Causes of delirium

Delirium is usually caused by one or more contributing factors, often related to acute illness or changes in metabolic balance. 

Common causes include:

  • Infections like urinary tract infections, pneumonia, or sepsis
  • Medication-induced mainly due to polypharmacy, changes in medication, or use of certain drugs like narcotics, sedatives, and some antidepressants
  • Withdrawal from alcohol or drugs, including benzodiazepines or barbiturates
  • Metabolic imbalances like electrolyte imbalances, hypoglycemia, or kidney or liver failure
  • Severe, chronic, or terminal illness, especially those affecting the brain, lungs, heart, or liver
  • Surgery or medical procedures: Post-operative delirium is common, especially in elderly patients or those with pre-existing cognitive impairments
  • Environmental factors like being in an ICU, sleep deprivation, sensory deprivation, or overload.
  • Acute neurological conditions, including stroke, brain hemorrhage, or meningitis

Identifying the specific causes of delirium is essential to treating the condition effectively. Unlike dementia, delirium is often reversible if the underlying cause is promptly addressed.

Risk factors

Understanding the risk factors for dementia and delirium can help in identifying individuals at higher risk and potentially in implementing preventive measures. While some risk factors overlap, others are unique to each condition due to their distinct natures and underlying causes.

Risk factors for dementia

  1. Age: The risk of developing most types of dementia increases significantly with age, especially after 65.
  2. Family history and genetics: A family history of dementia increases risk, with certain genetic factors linked to specific types of dementia, such as Alzheimer's disease and frontotemporal dementia.
  3. Cardiovascular: High blood pressure, high cholesterol, obesity, diabetes, and smoking can increase the risk of vascular dementia and Alzheimer's disease.
  4. Head injuries: Severe or repeated head injuries are linked to a higher risk of certain types of dementia.
  5. Lifestyle and diet: Physical inactivity, poor diet, and excessive alcohol consumption can contribute to the risk of dementia.
  6. Social engagement and mental activityLower levels of social interaction and cognitive stimulation have been associated with a higher risk of dementia.
  7. Other health conditions: Conditions such as Parkinson's disease, multiple sclerosis, and chronic kidney disease can increase the risk of developing dementia.

Risk factors for delirium

  1. Advanced age: Older adults are particularly susceptible to delirium, especially those with pre-existing cognitive impairments.
  2. Dementia: Individuals with dementia are at a higher risk of delirium.
  3. Recent surgery or hospitalization: Especially in intensive care units (ICU) or after major surgery, the risk of delirium increases.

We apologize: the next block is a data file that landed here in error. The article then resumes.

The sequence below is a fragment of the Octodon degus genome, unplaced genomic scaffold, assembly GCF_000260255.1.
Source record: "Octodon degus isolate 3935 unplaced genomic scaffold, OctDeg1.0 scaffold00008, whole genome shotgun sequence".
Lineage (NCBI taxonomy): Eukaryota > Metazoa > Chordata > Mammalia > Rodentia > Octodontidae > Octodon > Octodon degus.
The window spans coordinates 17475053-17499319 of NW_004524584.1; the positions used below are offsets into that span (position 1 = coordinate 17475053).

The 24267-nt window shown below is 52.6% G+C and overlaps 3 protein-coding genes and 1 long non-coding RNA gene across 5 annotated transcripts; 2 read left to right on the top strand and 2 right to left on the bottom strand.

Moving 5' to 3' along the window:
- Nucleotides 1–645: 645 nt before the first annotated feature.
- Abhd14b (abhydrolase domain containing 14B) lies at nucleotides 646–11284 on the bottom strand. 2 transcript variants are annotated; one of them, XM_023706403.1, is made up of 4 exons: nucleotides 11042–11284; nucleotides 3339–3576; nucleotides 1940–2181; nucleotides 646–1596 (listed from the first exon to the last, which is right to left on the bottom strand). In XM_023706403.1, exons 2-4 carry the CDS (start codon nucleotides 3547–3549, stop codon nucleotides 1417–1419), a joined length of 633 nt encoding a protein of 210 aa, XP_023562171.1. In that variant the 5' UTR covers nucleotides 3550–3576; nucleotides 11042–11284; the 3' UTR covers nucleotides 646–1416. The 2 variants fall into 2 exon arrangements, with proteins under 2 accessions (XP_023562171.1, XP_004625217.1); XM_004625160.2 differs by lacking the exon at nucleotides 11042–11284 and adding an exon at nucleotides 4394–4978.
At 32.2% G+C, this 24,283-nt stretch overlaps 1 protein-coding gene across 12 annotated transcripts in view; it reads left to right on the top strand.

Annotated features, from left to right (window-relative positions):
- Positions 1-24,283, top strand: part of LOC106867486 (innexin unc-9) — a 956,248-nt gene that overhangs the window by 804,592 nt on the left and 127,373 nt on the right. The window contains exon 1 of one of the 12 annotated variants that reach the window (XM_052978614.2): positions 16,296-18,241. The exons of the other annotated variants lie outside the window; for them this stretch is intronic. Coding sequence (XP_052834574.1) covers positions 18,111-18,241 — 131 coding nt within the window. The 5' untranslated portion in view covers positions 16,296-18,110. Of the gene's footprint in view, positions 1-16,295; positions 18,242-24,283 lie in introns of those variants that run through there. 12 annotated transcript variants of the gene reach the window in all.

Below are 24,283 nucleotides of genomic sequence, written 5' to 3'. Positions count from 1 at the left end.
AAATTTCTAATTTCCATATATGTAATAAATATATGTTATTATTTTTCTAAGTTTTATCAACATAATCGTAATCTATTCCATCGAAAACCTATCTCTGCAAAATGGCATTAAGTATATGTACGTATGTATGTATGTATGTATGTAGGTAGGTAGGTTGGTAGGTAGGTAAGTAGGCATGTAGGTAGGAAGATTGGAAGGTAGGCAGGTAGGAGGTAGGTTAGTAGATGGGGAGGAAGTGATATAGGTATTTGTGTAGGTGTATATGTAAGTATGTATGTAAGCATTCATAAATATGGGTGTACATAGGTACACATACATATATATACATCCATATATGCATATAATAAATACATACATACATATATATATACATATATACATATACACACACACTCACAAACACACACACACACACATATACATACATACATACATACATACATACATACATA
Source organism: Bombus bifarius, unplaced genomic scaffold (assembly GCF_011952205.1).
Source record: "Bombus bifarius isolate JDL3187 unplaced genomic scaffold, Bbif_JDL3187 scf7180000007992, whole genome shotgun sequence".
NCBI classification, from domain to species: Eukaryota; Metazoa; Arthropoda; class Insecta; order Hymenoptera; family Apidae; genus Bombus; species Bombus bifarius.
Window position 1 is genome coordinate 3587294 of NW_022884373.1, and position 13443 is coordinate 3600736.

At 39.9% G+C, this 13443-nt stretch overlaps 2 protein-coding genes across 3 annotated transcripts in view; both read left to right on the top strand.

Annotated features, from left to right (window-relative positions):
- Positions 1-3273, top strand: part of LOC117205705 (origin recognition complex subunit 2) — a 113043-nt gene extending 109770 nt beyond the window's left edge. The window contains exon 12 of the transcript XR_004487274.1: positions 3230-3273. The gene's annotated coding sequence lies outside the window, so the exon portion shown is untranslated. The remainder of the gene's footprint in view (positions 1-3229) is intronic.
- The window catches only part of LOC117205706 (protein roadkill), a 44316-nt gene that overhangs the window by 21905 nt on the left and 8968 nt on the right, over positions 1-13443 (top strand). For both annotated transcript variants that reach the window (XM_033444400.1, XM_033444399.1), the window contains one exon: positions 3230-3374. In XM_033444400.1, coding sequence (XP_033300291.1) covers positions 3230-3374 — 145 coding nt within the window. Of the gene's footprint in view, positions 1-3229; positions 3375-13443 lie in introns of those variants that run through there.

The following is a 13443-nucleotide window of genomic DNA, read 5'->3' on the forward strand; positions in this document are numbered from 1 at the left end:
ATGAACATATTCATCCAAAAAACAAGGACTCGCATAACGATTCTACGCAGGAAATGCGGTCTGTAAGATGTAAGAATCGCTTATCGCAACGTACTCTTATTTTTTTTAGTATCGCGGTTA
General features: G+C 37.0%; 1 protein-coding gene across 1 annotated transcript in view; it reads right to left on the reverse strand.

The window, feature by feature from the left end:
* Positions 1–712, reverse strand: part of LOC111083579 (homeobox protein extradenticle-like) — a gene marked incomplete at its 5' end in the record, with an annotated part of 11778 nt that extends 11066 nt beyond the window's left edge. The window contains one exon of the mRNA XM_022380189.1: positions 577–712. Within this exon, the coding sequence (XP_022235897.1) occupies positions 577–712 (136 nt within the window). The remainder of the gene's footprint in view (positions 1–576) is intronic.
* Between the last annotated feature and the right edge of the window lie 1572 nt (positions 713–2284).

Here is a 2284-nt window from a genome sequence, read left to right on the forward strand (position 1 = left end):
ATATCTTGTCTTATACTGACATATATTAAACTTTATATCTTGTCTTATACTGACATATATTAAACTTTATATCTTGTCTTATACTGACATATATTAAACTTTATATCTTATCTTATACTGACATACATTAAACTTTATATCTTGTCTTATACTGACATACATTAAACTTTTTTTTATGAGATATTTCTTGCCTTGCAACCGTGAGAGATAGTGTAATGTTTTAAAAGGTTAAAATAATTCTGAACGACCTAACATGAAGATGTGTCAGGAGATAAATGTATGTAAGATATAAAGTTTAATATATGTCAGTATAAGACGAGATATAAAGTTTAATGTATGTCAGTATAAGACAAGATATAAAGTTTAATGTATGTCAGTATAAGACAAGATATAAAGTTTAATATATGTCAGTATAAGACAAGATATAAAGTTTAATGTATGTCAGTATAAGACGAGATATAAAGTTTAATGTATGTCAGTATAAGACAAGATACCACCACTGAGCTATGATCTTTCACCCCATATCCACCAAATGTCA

4. Severe or chronic illness: Conditions affecting the brain (such as stroke or brain infections) and systemic diseases can predispose individuals to delirium.
  5. Medications: Use of certain medications, particularly sedatives, narcotics, and some types of psychoactive drugs, can increase the risk of delirium.
  6. Substance withdrawal: Withdrawal from alcohol, benzodiazepines, or other substances can trigger delirium.
  7. Sensory impairments: Vision or hearing loss can increase the risk of delirium, likely due to difficulties in processing environmental cues.
  8. Multiple medical procedures: Undergoing multiple surgeries or diagnostic tests, especially with general anesthesia, can heighten the risk of delirium.
  9. Infections and metabolic imbalances: Urinary tract infections, pneumonia, electrolyte imbalances, and severe dehydration are common triggers for delirium in susceptible individuals.

Shared risk factors

  • Age is a significant factor in the risk of delirium and dementia, with elderly patients being more susceptible.
  • Pre-existing cognitive impairment, such as dementia, increases the risk of delirium.
  • Chronic health conditions can contribute to the risk of delirium and dementia, emphasizing the importance of managing these conditions effectively.

Understanding these risk factors highlights the importance of a healthy lifestyle, regular medical check-ups, and prompt attention to changes in cognitive function or consciousness level, especially in at-risk populations. It also underscores the complexity of these conditions and the multifactorial influences on their development.


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The diagnosis of dementia and delirium involves a combination of clinical assessment, patient history, physical examination, and, sometimes, diagnostic tests. These processes help differentiate between the two conditions, which is crucial for effective treatment. 

The process may include:

  • Medical history: Gathering information about symptoms, medical history, family history, medications, and lifestyle factors.